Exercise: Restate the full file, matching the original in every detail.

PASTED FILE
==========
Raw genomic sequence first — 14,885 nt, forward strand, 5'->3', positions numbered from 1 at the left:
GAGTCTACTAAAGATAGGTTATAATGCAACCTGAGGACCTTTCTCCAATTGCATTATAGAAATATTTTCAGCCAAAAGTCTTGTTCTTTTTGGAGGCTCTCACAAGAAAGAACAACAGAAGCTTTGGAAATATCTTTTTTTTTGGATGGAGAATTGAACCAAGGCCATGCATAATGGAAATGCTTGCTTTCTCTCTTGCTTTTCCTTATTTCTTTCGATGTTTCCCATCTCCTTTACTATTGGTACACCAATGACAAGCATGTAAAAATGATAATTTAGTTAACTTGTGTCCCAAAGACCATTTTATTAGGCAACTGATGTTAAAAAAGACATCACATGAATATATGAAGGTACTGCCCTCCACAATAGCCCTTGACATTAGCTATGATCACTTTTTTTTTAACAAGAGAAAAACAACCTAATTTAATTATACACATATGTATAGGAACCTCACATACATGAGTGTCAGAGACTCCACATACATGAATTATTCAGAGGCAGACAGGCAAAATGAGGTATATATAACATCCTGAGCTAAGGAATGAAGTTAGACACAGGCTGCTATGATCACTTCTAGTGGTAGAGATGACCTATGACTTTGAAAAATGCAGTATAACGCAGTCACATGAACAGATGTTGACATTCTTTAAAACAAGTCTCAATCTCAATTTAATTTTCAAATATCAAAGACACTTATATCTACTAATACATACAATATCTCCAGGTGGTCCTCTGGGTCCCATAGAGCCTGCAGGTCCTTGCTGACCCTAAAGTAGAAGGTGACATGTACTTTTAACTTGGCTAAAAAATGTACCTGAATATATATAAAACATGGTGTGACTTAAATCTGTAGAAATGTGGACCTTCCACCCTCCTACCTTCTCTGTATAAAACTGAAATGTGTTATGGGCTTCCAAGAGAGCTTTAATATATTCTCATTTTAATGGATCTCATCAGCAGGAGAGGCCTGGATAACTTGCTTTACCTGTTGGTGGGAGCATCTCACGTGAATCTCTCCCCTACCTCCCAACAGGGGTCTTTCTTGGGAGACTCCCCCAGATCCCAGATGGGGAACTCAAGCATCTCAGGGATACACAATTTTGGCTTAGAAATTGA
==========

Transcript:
Raw genomic sequence first — 14,885 nt, forward strand, 5'->3', positions numbered from 1 at the left:
GAGTCTACTAAAGATAGGTTATAATGCAACCTGAGGACCTTTCTCCAATTGCATTATAGAAATATTTTCAGCCAAAAGTCTTGTTCTTTTTGGAGGCTCTCACAAGAAAGAACAACAGAAGCTTTGGAAATATCTTTTTTTTTGGATGGAGAATTGAACCAAGGCCATGCATAATGGAAATGCTTGCTTTCTCTCTTGCTTTTCCTTATTTCTTTCGATGTTTCCCATCTCCTTTACTATTGGTACACCAATGACAAGCATGTAAAAATGATAATTTAGTTAACTTGTGTCCCAAAGACCATTTTATTAGGCAACTGATGTTAAAAAAGACATCACATGAATATATGAAGGTACTGCCCTCCACAATAGCCCTTGACATTAGCTATGATCACTTTTTTTTTAACAAGAGAAAAACAACCTAATTTAATTATACACATATGTATAGGAACCTCACATACATGAGTGTCAGAGACTCCACATACATGAATTATTCAGAGGCAGACAGGCAAAATGAGGTATATATAACATCCTGAGCTAAGGAATGAAGTTAGACACAGGCTGCTATGATCACTTCTAGTGGTAGAGATGACCTATGACTTTGAAAAATGCAGTATAACGCAGTCACATGAACAGATGTTGACATTCTTTAAAACAAGTCTCAATCTCAATTTAATTTTCAAATATCAAAGACACTTATATCTACTAATACATACAATATCTCCAGGTGGTCCTCTGGGTCCCATAGAGCCTGCAGGTCCTTGCTGACCCTAAAGTAGAAGGTGACATGTACTTTTAACTTGGCTAAAAAATGTACCTGAATATATATAAAACATGGTGTGACTTAAATCTGTAGAAATGTGGACCTTCCACCCTCCTACCTTCTCTGTATAAAACTGAAATGTGTTATGGGCTTCCAAGAGAGCTTTAATATATTCTCATTTTAATGGATCTCATCAGCAGGAGAGGCCTGGATAACTTGCTTTACCTGTTGGTGGGAGCATCTCACGTGAATCTCTCCCCTACCTCCCAACAGGGGTCTTTCTTGGGAGACTCCCCCAGATCCCAGATGGGGAACTCAAGCATCTCAGGGATACACAATTTTGGCTTAGAAATTGA